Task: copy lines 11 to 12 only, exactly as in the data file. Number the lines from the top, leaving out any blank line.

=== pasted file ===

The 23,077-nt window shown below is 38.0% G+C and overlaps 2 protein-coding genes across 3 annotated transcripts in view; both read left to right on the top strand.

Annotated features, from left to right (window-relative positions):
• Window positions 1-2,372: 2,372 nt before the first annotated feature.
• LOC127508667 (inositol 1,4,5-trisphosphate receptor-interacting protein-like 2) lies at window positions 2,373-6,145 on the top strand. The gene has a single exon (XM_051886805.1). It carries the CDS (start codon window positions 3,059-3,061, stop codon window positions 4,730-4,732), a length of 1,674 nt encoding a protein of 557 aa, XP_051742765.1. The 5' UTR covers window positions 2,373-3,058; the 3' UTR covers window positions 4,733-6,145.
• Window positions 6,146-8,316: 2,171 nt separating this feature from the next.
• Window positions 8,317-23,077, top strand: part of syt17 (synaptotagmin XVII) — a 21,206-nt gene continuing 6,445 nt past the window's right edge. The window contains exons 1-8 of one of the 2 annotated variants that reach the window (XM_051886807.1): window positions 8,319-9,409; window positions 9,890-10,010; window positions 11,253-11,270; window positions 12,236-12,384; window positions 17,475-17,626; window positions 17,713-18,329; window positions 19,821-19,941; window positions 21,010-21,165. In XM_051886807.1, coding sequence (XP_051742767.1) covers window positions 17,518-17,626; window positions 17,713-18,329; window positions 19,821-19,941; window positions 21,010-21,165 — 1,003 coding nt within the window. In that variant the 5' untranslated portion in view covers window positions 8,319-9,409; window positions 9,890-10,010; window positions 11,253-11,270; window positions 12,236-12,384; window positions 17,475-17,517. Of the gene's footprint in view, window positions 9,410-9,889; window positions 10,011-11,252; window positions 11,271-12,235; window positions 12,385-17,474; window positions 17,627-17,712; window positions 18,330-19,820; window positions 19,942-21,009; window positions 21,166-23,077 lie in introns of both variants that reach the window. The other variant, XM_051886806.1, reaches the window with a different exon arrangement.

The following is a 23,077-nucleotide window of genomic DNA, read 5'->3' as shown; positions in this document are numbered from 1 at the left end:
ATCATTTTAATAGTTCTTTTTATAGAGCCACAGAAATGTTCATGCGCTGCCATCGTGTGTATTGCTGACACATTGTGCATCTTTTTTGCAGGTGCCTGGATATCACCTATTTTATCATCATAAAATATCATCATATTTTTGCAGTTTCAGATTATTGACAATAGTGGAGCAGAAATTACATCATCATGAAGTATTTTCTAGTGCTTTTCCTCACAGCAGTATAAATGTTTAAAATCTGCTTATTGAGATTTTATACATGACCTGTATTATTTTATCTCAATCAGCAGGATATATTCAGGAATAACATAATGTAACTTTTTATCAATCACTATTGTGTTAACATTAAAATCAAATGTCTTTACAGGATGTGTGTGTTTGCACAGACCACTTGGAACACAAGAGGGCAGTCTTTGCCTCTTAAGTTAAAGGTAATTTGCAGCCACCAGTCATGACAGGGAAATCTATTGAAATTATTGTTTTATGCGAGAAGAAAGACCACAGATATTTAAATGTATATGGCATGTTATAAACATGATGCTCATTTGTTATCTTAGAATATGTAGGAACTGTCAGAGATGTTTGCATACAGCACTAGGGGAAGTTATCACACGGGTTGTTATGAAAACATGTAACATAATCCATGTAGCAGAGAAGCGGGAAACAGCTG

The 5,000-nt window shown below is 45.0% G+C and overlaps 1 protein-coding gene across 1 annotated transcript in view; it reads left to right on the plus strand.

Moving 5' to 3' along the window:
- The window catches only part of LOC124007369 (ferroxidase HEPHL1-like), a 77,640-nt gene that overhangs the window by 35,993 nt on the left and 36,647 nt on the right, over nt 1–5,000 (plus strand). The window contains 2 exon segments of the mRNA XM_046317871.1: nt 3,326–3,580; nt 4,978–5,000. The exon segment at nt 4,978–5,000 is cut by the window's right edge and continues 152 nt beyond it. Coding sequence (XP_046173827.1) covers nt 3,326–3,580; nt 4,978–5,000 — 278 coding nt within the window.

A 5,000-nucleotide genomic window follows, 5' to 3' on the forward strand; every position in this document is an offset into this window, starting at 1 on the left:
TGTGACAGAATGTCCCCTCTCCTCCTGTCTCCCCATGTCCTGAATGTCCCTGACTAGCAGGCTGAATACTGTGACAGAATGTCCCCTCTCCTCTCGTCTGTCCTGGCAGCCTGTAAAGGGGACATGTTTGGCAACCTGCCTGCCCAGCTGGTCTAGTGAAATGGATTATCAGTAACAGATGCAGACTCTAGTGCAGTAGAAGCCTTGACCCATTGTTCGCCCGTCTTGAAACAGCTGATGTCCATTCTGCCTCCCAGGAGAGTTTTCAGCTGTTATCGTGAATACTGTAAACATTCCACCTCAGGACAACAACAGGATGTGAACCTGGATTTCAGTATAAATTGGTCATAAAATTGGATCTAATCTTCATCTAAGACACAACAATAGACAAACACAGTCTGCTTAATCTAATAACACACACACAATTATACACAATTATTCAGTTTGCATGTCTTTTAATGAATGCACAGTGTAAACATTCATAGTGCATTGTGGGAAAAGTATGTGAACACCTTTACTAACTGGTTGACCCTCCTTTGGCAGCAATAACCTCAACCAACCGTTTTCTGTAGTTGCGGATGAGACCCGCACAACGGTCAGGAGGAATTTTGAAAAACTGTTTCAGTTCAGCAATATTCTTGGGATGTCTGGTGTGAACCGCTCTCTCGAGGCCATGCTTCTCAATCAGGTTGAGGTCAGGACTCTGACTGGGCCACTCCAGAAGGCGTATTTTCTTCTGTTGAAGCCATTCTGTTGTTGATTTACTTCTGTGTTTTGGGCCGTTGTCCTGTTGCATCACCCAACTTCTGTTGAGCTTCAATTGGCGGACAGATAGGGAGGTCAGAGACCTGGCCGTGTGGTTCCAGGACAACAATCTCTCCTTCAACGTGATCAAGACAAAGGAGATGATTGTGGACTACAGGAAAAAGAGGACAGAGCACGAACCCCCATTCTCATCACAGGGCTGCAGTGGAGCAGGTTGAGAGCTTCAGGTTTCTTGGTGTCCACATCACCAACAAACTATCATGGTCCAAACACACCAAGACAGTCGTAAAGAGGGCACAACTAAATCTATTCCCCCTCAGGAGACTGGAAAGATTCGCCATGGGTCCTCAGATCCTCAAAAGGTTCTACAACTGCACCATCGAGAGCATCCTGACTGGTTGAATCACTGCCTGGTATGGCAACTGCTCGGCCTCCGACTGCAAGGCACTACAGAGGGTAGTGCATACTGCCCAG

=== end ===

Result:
- The window catches only part of LOC124007369 (ferroxidase HEPHL1-like), a 77,640-nt gene that overhangs the window by 35,993 nt on the left and 36,647 nt on the right, over nt 1–5,000 (plus strand). The window contains 2 exon segments of the mRNA XM_046317871.1: nt 3,326–3,580; nt 4,978–5,000. The exon segment at nt 4,978–5,000 is cut by the window's right edge and continues 152 nt beyond it. Coding sequence (XP_046173827.1) covers nt 3,326–3,580; nt 4,978–5,000 — 278 coding nt within the window.

A 5,000-nucleotide genomic window follows, 5' to 3' on the forward strand; every position in this document is an offset into this window, starting at 1 on the left: